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Jennifer B. v. Social Security Administration Commissioner

United States District Court, D. Maine

October 11, 2018

JENNIFER B., Plaintiff



         On Plaintiff Jennifer B's application for disability insurance benefits under Title II of the Social Security Act, Defendant, the Social Security Administration Commissioner, found that Plaintiff has severe impairments but retains the functional capacity to perform substantial gainful activity. Defendant, therefore, denied Plaintiff's request for disability benefits. Plaintiff filed this action to obtain judicial review of Defendant's final administrative decision pursuant to 42 U.S.C. § 405(g).

         Following a review of the record, and after consideration of the parties' arguments, I recommend the Court affirm the administrative decision.

         The Administrative Findings

         The Commissioner's final decision is the October 12, 2017 decision of the Administrative Law Judge. (ALJ Decision, ECF No. 9-2.)[1] The ALJ's decision tracks the familiar five-step sequential evaluation process for analyzing social security disability claims, 20 C.F.R. § 404.1520.

         The ALJ found that Plaintiff has severe, but non-listing-level impairments consisting of affective disorder, anxiety disorder, and post-traumatic stress disorder. (R. 17-19, ¶¶ 3-4.) The ALJ further found that Plaintiff has the residual functional capacity (RFC) to perform simple, routine tasks that do not involve working with the public. (R. 20, ¶ 5.) Based on the ALJ's RFC finding and the testimony of a vocational expert, at step 5, the ALJ determined that Plaintiff was not disabled because she is able to perform substantial gainful activity, including in representative jobs such as laundry worker, kitchen helper, and linen grader. (R. 24-25, ¶¶ 10, 11.)

         Standard of Review

         A court must affirm the administrative decision provided the decision is based on the correct legal standards and is supported by substantial evidence, even if the record contains evidence capable of supporting an alternative outcome. Manso-Pizarro v. Sec'y of HHS, 76 F.3d 15, 16 (1st Cir. 1996) (per curiam); Rodriguez Pagan v. Sec'y of HHS, 819 F.2d 1, 3 (1st Cir. 1987). Substantial evidence is evidence that a reasonable mind might accept as adequate to support a finding. Richardson v. Perales, 402 U.S. 389, 401 (1971); Rodriguez v. Sec'y of HHS, 647 F.2d 218, 222 (1st Cir. 1981). “The ALJ's findings of fact are conclusive when supported by substantial evidence, but they are not conclusive when derived by ignoring evidence, misapplying the law, or judging matters entrusted to experts.” Nguyen v. Chater, 172 F.3d 31, 35 (1st Cir. 1999).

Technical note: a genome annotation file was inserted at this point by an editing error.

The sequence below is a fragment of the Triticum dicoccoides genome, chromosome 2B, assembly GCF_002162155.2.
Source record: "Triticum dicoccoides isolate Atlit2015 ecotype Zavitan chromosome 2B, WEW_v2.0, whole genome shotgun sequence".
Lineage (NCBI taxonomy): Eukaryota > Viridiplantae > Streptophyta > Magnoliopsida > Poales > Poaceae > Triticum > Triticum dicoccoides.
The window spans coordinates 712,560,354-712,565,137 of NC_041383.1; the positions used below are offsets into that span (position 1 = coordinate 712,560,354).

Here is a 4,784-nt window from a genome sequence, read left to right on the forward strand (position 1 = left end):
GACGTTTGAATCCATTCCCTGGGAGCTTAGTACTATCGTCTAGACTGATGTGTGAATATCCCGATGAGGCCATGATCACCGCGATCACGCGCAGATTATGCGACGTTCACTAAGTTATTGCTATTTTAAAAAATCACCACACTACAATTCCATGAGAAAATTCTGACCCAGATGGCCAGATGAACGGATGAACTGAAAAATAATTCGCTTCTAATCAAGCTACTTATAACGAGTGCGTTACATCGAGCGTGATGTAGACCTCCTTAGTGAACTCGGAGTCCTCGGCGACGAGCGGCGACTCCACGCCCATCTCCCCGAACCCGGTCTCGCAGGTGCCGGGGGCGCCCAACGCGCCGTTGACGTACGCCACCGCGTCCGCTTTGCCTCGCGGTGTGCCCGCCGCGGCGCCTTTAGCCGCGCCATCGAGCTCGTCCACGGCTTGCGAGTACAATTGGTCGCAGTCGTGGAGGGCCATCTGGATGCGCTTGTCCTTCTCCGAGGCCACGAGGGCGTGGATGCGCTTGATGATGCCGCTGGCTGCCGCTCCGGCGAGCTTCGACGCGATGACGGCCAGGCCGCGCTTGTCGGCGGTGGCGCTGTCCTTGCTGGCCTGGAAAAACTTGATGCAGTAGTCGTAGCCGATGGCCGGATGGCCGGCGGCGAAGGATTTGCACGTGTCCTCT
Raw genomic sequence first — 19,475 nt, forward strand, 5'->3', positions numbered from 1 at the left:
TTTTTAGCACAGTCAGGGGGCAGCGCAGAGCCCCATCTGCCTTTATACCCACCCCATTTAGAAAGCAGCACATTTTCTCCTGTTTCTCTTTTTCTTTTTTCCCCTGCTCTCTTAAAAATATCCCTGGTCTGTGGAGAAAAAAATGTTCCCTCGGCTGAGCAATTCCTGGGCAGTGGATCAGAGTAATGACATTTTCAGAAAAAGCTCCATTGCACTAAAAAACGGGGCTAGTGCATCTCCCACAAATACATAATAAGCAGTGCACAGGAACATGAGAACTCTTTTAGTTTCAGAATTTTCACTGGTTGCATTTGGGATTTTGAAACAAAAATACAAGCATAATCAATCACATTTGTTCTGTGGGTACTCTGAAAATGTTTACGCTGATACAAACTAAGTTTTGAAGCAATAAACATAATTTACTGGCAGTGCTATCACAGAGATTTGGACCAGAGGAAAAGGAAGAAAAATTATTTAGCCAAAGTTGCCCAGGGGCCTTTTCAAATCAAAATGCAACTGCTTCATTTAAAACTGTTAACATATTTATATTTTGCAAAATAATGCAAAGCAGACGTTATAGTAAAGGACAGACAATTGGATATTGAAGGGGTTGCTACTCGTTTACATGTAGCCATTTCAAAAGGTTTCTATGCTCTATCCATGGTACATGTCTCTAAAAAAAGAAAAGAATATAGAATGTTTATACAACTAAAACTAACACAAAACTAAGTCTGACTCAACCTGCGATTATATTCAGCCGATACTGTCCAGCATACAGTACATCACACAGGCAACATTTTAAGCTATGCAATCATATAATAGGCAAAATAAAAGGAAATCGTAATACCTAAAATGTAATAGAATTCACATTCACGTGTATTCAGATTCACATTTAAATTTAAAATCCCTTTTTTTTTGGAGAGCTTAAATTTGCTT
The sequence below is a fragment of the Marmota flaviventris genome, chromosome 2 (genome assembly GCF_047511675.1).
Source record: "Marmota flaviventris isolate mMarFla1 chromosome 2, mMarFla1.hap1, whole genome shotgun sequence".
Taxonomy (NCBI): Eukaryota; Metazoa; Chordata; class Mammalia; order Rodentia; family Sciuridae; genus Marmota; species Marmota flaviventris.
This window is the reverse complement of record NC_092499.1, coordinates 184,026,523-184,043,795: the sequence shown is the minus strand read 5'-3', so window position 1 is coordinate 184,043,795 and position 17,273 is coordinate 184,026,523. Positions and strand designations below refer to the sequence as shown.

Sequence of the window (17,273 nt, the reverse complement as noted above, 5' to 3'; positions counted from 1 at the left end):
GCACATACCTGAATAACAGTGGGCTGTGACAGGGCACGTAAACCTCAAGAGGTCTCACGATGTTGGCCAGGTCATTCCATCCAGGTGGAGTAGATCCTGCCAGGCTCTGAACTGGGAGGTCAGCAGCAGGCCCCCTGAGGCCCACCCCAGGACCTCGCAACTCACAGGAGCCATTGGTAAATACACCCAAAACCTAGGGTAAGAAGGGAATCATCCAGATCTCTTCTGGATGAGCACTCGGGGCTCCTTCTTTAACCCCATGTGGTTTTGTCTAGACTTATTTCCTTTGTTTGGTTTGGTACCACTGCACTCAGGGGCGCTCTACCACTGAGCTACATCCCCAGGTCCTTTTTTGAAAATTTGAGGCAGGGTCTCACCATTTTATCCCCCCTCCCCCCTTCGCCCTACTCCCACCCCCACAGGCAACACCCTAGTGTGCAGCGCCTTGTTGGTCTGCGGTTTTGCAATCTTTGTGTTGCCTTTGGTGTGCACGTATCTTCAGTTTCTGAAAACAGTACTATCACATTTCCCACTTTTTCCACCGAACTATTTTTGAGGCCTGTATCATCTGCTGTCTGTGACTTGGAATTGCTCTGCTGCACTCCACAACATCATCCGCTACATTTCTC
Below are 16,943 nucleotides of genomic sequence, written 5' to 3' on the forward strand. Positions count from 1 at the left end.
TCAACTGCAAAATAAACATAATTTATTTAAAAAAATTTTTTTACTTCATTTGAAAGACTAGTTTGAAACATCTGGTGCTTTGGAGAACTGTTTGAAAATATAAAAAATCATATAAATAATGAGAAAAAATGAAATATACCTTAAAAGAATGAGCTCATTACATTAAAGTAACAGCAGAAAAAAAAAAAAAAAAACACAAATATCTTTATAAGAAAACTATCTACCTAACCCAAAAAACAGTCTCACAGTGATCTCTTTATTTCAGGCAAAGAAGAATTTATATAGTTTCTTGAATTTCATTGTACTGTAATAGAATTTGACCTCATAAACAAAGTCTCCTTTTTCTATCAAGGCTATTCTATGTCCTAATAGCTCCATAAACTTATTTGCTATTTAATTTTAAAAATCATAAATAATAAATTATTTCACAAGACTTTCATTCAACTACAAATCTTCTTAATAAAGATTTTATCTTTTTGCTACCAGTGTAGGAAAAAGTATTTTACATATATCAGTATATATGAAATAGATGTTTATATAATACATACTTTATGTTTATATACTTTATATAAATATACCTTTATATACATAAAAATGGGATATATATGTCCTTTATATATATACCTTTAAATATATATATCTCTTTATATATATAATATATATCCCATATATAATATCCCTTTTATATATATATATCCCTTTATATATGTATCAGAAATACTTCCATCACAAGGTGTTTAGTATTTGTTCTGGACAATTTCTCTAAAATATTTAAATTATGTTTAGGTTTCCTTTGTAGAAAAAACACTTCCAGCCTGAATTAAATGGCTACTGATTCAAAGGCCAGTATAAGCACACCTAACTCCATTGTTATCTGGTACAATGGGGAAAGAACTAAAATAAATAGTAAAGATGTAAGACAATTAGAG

Plaintiff contends the ALJ erred when she (1) failed to address or consider an affidavit of a vocational expert (David Meuse); (2) failed to quantify the number of available jobs by reference to specific job title instead of census codes; (3) failed to weigh properly Plaintiff's Veterans Administration (VA) disability rating; (4) failed to consider appropriately the 2012 report of examination provided by Kerry Kimball, Ph.D.; (5) failed to address a source statement from Cindy Boyack, M.D.; and (6) found res judicata barred the reopening of a prior administrative decision.

         A. Affidavit of David Meuse/Failure to Quantify Jobs

         Plaintiff submitted an affidavit from David Meuse, a vocational expert, to address the testimony of the vocational expert who appeared at Plaintiff's hearing. (Affidavit of David W. Meuse, Ex. C17E, PageID # 327.) According to Mr. Meuse, when testifying to the number of jobs available in the national economy, the expert improperly relied on information contained in the publication “Occupational Employment Quarterly” (OEQ). (Id. ¶ 8.) Mr. Meuse maintains the methodology used in the publication to determine job estimates is “deceptively simple.” (Id. ¶ 8.)

         The First Circuit Court of Appeals has reasoned that a challenge to a vocational expert's reliance on the OEQ could raise a meritorious issue on appeal where the vocational expert testified at the hearing that “there was no way” to extract job numbers for particular jobs using the OEQ. Wiley v. Colvin, No. 13-2473, 2015 WL 9653048, * 1-2 (1st Cir. Feb. 11, 2015). Similarly, this Court has determined that it is appropriate to scrutinize vocational expert testimony to ensure that the vocational expert “gave job numbers for DOT-specific jobs, not aggregate groups of jobs of varying skill and exertional levels.” Small v. Colvin, No. 1:12-cv-236-GZS, 2013 WL 1912892, at *8 (Mar. 30, 2013), rec. dec. adopted, 2013 WL 1912862 (D. Me. May 8, 2013).

         Defendant does not necessarily dispute Plaintiff's contention that a vocational expert's reliance on the OEQ could be problematic. (Response at 4, ECF No. 18.) Defendant, therefore, argues whether the ALJ should have considered the Meuse affidavit is essentially moot. Defendant, however, contends that any error was harmless because the ALJ's RFC finding supports ...

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